I agree about the black power comment, its a very "fashionable" stance to take right now, and (as a European socialist/anti-facist) am admit to being somewhat disgusted (but unsurprised) at her "hijacking" of this to further her over popularity.

    Re her hair, I saw photos of her wearing plaits in Cuba and she looked beautiful. I hate the bleached straightened hair look and think that some of the most beautiful women I have seen are the ones who have celebrated their natural beauty and their differences, not followed the old stale cut-&-shunt Michael Jackson nose thing.
    But, bear in mind I'm middle European so my face is wider than it is long so I'm going to say that aren't I??? Lol!
    Quote Originally Posted by *Wookie-Chick* View Post
    Both Black Power AND White Power get a BIG OLD NOPE from me!

    They are both negative, alienating and promote hate and fear.
    Are you serious? No wonder you post any gods amount of depressive dreck.
    s the national anthem began playing, each man raised one gloved hand, and shaped it into a fist. Smith raised his right, Carlos his left.

    Together, the raised fists represented the unity their movement had.

    Neither man wore shoes, just black socks representing the poverty the black community faced. It also demonstrated the long walk to equality they were prepared to make.

    Smith wore a black scarf, to symbolise the pride and humility he and his race had.

    Accompanying the medal around his neck, Carlos wore beads:

    "They were for those individuals that were lynched, or killed that no one said a prayer for, that were hung and tarred. It was for those thrown off the side of the boats in the middle passage."

    Against Olympic protocol, both men unzipped their tracksuit tops -- a tribute to the struggle of the blue-collar worker everywhere.

    Both men bowed their heads as the Star Spangled Banner played. Boos echoed throughout the stadium when the music stopped and the athletes departed.

    Smith and Carlos were banned from further Olympic activities.

    Back home, they were subject to abuse and they and their families received death threats.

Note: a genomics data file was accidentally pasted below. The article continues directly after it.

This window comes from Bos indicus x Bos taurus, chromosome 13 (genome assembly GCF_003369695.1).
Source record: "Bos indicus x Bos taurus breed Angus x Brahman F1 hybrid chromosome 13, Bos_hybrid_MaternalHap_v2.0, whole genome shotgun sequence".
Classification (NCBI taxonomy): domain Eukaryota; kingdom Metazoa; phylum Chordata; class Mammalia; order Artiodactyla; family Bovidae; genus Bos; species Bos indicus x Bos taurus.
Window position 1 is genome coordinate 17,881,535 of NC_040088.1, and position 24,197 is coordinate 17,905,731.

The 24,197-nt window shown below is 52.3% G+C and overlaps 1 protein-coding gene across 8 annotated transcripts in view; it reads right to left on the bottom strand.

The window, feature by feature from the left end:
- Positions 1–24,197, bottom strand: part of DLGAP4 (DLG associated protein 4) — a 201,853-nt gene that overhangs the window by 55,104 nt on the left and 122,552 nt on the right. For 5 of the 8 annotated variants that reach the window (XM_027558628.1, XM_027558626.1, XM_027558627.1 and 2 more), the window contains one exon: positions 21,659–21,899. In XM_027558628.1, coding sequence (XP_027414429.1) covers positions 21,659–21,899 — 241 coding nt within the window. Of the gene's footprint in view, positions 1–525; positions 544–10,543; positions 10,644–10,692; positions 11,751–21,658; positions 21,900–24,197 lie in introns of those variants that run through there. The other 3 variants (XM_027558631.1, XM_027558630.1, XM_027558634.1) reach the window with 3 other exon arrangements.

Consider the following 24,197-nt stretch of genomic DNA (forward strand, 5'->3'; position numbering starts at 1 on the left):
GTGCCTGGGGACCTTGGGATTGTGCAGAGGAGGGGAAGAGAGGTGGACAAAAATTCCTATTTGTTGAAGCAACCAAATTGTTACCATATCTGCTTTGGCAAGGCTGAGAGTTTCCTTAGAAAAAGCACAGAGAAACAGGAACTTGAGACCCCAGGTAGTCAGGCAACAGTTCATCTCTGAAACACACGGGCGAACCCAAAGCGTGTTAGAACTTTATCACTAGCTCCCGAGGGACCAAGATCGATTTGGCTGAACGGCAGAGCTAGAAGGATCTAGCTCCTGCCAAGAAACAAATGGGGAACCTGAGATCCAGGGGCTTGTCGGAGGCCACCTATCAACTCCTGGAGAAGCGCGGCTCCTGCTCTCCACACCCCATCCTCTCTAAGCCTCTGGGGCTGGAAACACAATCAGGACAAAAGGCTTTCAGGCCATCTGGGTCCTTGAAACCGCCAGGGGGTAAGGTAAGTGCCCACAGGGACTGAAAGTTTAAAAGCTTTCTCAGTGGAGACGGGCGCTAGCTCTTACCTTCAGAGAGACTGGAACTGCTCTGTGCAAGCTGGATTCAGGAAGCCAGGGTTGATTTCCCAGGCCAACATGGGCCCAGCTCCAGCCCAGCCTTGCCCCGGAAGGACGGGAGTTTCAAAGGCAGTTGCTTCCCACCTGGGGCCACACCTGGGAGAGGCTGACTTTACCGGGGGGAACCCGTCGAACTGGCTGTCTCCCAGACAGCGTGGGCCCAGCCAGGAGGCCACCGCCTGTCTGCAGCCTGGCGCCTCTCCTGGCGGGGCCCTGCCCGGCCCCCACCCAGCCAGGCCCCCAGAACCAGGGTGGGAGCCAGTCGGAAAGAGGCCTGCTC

Time magazine showed the five-ring Olympic logo with the words, "Angrier, Nastier, Uglier", instead of "Faster, Higher, Stronger".

    Tommie Smith later stated in his autobiography, "Silent Gesture", that the salute was not a Black Power salute, but in fact a human rights salute.
    Maybe you are confusing the Black Power movement with the Black Pathers who as Marxists were never going to be popular intye US.
    The Black Panthers - History Learning Site


    The salute itself dates back toancient Assyria (https://en.m.wikipedia.org/wiki/Raised_fist), I knew it from the Euro-political (communist/anti-facist) movements before I was aware of the Black Power movement.
    hustle4alivin and mostroop like this.

  6. #51
    Elite Member SoCalMarie's Avatar
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    Quote Originally Posted by shimmeringglow View Post
    according to beyoncé's people, the footage from the documentary was owned by sundance and they gave/sold them the footage.
    Looks like it's turned into the typical "he said, she said..." scenario between Beyonce's team and the makers of the documentary....

    This is where I first found the information I wrote about in my previous post:
    (More info, including screen caps of twitter from the creators of the documentary commenting on the video at the source listed at the bottom of the quote)

    it seems like beyoncé's new "formation" video takes unauthorized footage from the 2013 documentary "that b.e.a.t."


    update (02/07/15 10:19 am): "that b.e.a.t." director chris black has revealed that beyoncé's team did try to license footage from his documentary last month, though he maintains a deal was never struck. The film's other director, abteen bagheri, apparently denied a request from those involved with "formation" to gain access to "that b.e.a.t." footage. A representative for beyoncé, however, tells a different story.